Francisco Javier de Balmis

Date: 1803
Owner: Wikimedia
Source Type: Images

This statue depicts Dr. Francisco Javier de Balmis, the leader of a three year expedition to Latin America and the Philippines in order to provide the smallpox vaccine free of charge to as many people as possible and to organize vaccination centers within the colonies. The mission was ordered by Charles IV of Spain and was the first official program of sanitary vaccination in Latin America, predating the efforts of the Rockefeller Foundation by almost 100 years.

Balmis left from Spain in 1803 with a crew of medical technicians and twenty-three male orphans who acted as living receptacles for the disease. Each would carry smallpox in a controlled pustule on their arm for ten days before transferring it to another boy. Balmis and his team traveled first to Puerto Rico and Venezuela, where they split into two parties: Balmis led one group into Central America, Mexico, and the Philippines and his chief assistant, Dr. Jose Salvany Lleopart, continued throughout South America.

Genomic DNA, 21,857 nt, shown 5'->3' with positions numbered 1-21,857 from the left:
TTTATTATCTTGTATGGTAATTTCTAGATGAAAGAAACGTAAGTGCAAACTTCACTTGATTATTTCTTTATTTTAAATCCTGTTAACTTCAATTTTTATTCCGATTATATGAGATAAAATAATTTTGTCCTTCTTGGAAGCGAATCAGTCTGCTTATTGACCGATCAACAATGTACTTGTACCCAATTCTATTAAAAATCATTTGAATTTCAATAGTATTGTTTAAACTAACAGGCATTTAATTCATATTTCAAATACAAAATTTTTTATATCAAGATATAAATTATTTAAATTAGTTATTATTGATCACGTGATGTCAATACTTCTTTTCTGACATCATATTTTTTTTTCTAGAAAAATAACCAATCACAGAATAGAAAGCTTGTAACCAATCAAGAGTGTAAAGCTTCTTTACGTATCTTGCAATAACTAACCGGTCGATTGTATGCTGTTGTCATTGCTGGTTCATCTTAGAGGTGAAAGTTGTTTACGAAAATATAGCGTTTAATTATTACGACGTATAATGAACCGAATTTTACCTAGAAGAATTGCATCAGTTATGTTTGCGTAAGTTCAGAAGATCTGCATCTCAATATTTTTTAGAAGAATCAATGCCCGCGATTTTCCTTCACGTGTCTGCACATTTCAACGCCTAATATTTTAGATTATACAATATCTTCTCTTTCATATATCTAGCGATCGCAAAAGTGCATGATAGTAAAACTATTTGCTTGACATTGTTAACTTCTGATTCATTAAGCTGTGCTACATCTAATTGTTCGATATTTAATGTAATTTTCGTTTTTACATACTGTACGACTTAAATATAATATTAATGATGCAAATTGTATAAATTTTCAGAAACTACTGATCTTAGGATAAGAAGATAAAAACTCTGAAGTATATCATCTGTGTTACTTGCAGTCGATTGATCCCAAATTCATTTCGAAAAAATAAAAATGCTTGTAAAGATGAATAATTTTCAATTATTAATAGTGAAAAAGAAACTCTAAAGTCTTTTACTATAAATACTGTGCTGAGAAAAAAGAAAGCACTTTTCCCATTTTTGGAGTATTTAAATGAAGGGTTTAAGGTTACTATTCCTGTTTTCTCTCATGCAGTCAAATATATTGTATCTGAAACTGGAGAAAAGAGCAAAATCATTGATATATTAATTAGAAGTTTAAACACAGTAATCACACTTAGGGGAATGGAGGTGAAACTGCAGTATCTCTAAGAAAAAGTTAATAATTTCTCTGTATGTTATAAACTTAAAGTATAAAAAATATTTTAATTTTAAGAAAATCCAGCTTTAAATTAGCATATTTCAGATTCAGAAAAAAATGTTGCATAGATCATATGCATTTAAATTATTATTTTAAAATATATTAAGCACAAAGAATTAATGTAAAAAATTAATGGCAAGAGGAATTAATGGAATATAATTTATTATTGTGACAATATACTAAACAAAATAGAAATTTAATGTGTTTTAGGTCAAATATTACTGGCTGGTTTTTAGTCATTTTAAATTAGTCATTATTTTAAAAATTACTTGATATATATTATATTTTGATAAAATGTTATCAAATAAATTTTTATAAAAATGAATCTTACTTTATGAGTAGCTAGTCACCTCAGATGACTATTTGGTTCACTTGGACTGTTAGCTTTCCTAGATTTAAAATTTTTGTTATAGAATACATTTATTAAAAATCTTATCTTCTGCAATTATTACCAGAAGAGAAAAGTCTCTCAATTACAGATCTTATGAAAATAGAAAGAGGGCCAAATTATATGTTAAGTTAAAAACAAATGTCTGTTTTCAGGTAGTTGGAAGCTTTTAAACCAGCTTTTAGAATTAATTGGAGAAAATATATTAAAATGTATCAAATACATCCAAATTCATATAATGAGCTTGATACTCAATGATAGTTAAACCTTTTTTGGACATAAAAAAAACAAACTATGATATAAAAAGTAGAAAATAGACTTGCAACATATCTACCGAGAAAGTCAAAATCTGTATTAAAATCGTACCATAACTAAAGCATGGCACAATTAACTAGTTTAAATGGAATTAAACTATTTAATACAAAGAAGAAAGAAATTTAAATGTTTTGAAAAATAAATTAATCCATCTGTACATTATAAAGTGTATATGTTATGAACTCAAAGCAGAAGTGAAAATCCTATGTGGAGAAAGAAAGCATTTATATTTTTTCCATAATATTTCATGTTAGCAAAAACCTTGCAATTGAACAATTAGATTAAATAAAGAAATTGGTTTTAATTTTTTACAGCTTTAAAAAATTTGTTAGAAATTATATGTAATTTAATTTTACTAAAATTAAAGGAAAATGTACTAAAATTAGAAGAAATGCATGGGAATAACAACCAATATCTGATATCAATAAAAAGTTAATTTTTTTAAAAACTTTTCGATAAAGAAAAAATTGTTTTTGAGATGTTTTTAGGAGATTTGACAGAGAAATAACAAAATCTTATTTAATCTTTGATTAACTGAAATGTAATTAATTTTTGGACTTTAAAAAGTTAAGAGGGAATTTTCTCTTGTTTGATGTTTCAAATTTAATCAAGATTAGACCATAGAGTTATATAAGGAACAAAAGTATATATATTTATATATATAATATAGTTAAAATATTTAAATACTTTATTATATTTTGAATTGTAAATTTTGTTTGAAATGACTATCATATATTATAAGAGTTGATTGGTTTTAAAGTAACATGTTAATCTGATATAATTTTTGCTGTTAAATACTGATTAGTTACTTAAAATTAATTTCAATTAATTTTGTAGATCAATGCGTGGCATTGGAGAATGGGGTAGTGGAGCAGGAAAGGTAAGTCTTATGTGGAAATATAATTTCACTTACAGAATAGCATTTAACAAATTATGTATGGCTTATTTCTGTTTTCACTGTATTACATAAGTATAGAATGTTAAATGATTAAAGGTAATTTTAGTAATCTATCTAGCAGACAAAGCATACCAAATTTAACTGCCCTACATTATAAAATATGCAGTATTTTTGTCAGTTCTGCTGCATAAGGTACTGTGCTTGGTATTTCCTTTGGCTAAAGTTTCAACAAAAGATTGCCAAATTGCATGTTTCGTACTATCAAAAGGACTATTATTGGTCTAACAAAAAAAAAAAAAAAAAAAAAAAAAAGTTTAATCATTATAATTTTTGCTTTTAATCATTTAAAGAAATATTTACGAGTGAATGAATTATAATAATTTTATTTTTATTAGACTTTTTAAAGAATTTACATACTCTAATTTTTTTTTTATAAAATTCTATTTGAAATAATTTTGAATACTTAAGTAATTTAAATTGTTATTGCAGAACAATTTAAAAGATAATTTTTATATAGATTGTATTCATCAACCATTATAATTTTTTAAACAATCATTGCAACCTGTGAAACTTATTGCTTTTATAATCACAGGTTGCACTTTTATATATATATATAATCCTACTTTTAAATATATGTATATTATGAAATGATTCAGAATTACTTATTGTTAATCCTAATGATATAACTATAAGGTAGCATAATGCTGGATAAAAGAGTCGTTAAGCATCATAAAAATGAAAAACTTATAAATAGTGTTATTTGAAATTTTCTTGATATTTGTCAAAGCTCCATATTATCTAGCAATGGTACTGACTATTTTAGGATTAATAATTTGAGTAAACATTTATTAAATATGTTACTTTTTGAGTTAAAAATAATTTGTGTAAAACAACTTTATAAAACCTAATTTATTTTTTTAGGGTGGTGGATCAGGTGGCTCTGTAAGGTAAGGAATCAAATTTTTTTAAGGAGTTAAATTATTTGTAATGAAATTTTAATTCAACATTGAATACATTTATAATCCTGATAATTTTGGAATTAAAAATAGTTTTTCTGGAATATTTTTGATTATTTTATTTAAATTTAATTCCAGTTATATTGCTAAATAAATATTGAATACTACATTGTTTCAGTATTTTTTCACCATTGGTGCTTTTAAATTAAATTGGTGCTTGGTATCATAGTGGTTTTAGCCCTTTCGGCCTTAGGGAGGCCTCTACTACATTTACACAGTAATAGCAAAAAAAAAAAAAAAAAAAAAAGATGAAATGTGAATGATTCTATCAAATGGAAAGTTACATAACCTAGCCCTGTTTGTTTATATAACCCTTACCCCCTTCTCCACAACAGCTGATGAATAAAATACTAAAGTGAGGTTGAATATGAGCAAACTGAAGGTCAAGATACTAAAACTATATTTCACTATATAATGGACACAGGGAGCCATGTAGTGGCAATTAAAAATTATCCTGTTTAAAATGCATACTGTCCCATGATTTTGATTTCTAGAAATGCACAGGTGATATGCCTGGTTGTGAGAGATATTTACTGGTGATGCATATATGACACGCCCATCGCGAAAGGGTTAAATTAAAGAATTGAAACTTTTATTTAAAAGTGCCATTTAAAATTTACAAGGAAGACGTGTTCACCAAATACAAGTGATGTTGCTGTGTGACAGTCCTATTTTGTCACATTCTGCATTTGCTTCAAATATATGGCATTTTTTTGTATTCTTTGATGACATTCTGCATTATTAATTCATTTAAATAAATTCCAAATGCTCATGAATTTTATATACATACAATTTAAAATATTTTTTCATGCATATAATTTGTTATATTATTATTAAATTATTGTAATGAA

Salvany's team alone inoculated about 70,000 people against the virus, all free of charge, and disseminated literature about how to perform inoculations as well as the living serum needed for vaccinations. Salvany traveled through territory in the present-day countries of Venezuela, Peru, Ecuador, Colombia (where he met Mutis), Chile, and Bolivia, where he died in 1810 at the age of thirty-four. Balmis led twenty-five Mexican orphans who bore the disease throughout Mexico, and even managed to bring these children with him to the Philippines, where he established more vaccination clinics.

This altruistic expedition throughout the Spanish Empire reflected the Enlightened ideals of the crown, and Balmis and Salvany were given a hero's welcome in almost every village and city in which they performed inoculations. It is a rare example of an expedition that sought to give to the American colonies and not merely take things from them.

Reference: Aldrete, J. Antonio. "Smallpox Vaccination in the early 19th century using Live Carriers: The Travels of Francisco Xavier de Balmis." In Southern Medical Journal, vol. 97, no. 4 (Apr., 2004), pp. 375-378.

CITATION: Francisco Javier Balmis, busto situado en la Facultad de Medicina de la Universidad Miguel Hernandez de San Juan de Alicante, Espana.